We started off by taping the boards together on top of a couple of tables and barstools pushed together at the right height. But then we realized you could do this on a hard floor as well. My previous studio was carpeted so we needed to do everything on a flat table. This time around, the studio floor worked well for all of the other steps.
Jason taped the back middle seam with duct tape as far as he could reach. We had to be careful handling it because it wanted to fold along the seam. At this point, it’s not very stable, but big and awkward.
Step 2 – Cover the Boads with A Flannel Sheet
The reason I chose a flannel sheet is that it’s lightweight, gives an even surface, and fabric and quilts will stick to it. I also think it looks much nicer and cleaner than batting and I can still pin into it if needed. We laid the flannel sheet on the floor first, and then gently laid the taped boards wrong side up on top of it.
There was just barely enough width on the floor for the sheet and boards because we installed a floor plug in the middle of the room where my sewing machine goes. It’s important to have a flat work surface when doing this part so it doesn’t dent the foam. I didn’t worry about the top seam in the sheet since it would be wrapped around to the back side.
When this is hung, the seam will be horizontally in the middle so that one board basically sits on top of the other. That will make the seam on the front side less noticeable and will give the whole structure more stability once it’s attached to the wall.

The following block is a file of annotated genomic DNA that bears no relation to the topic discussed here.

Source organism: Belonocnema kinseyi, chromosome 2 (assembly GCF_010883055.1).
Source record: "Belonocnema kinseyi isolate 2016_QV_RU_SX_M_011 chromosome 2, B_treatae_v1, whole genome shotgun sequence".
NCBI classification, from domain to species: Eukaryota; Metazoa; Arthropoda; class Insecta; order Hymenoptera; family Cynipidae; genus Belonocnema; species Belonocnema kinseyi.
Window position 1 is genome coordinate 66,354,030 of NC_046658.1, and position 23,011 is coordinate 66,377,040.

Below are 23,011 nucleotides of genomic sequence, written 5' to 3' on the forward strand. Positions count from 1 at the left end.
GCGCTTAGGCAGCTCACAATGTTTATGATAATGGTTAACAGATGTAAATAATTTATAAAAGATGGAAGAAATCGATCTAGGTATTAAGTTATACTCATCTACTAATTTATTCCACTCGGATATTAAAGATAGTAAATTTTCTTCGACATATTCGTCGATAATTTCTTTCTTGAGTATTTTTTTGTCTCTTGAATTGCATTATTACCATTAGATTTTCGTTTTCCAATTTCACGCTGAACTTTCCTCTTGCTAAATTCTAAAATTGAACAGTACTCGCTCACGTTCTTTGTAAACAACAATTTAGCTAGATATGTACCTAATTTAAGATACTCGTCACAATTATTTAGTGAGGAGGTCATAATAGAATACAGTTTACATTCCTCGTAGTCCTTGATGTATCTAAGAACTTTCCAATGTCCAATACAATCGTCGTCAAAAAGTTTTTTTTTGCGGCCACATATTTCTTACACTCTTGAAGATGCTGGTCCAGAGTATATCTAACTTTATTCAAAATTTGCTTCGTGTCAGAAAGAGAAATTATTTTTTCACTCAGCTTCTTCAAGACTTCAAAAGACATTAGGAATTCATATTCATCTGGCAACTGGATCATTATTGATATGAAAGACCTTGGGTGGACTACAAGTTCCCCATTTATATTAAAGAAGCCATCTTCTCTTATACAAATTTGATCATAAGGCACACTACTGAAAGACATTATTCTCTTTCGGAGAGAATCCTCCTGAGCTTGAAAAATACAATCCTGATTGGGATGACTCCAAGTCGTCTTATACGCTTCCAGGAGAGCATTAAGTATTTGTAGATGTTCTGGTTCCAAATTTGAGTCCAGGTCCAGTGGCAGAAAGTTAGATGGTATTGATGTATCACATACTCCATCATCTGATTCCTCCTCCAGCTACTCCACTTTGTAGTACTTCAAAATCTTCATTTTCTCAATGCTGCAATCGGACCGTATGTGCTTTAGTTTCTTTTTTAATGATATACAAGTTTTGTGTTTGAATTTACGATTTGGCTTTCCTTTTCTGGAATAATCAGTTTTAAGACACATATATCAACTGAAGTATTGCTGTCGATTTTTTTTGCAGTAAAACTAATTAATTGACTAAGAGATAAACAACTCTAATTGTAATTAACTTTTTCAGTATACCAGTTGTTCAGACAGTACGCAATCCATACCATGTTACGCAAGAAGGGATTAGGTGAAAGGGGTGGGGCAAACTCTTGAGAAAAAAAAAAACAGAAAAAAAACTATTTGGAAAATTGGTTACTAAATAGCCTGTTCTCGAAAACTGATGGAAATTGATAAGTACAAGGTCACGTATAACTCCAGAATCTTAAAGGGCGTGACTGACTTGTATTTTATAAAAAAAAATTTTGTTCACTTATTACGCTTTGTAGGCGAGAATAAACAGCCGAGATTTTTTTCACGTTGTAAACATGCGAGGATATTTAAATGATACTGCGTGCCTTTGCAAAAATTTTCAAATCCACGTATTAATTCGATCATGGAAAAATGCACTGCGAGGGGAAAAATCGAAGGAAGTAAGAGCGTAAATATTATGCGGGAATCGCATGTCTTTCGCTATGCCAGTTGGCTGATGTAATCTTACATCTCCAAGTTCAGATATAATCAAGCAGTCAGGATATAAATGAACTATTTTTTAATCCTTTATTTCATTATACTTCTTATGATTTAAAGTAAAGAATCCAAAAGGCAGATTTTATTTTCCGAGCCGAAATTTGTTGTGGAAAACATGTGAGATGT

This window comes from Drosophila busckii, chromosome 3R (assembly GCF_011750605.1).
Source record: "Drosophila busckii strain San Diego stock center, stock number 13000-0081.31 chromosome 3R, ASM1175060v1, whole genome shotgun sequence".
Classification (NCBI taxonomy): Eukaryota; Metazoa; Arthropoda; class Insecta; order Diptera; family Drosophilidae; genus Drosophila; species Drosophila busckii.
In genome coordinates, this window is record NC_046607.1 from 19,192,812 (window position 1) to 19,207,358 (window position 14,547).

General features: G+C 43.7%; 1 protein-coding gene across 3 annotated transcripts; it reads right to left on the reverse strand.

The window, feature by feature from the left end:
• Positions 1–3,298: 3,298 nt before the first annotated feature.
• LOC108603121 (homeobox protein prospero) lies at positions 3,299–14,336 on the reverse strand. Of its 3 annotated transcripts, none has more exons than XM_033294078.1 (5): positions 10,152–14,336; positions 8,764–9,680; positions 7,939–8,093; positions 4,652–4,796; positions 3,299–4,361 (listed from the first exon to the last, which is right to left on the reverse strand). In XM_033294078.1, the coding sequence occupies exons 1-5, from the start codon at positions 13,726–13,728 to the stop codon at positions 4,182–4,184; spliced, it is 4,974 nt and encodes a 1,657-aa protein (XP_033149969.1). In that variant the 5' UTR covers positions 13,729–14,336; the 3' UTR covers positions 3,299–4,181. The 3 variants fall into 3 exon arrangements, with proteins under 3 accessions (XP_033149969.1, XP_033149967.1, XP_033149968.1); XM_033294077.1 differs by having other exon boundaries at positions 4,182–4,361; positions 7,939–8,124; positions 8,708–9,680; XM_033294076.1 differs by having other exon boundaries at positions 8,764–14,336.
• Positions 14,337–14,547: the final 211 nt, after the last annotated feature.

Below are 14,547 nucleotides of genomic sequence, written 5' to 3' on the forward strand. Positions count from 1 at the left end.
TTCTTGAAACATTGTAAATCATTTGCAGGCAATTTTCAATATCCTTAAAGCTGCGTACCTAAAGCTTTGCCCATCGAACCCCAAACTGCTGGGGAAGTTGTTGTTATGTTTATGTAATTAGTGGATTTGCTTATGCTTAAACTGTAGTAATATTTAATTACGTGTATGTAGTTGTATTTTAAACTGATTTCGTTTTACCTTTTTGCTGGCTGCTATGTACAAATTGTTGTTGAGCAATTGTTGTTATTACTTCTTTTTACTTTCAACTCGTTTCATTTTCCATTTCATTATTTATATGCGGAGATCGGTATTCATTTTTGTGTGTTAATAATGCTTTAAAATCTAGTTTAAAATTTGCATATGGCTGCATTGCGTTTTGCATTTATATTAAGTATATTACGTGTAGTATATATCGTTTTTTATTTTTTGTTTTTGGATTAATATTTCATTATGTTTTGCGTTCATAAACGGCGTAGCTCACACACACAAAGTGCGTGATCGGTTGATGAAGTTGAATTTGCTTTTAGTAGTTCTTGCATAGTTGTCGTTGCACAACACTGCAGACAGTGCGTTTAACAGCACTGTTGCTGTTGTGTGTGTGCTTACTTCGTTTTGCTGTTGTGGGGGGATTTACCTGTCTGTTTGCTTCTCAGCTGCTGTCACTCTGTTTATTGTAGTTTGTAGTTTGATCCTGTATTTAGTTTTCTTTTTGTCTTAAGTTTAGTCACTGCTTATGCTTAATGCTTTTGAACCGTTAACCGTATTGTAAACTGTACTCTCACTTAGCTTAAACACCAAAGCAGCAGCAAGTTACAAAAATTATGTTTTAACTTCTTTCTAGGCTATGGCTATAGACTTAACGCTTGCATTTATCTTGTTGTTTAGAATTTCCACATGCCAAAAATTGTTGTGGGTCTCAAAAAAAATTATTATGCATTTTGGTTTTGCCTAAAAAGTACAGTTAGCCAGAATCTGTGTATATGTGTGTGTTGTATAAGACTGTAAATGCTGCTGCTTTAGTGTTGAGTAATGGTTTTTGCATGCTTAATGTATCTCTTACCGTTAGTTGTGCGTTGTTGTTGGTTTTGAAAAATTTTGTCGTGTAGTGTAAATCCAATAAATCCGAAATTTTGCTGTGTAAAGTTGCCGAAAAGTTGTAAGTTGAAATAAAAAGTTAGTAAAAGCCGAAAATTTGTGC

Very smoothly and carefully, we wrapped the excess flannel around the boards, 2 sides at a time.
First we stapled the “top” and “bottom” sides and then the edges, very close together. Jason discovered that he had to put a little bit of pressure while using the gun and staple straight down, otherwise the staples would come out easily.
After a few staples, Jason drew a straight line so that he could pull the edges taught and even and line up the staples about 5″ or so from the edge. Keeping a little tension on the sheet was important so that it would be smooth and tight across the surface and not sag.
The corners were a bit bulky so I tried to fold them over as best as I could so that it was smooth and tight around the corners. We used lots more staples here. I probably could have cut some of the bulk from the corners, but didn’t want to risk it in case we had to redo something. Fortunately we didn’t and the bulk of the flannel was smooshed flat against the wall, once everything was attached.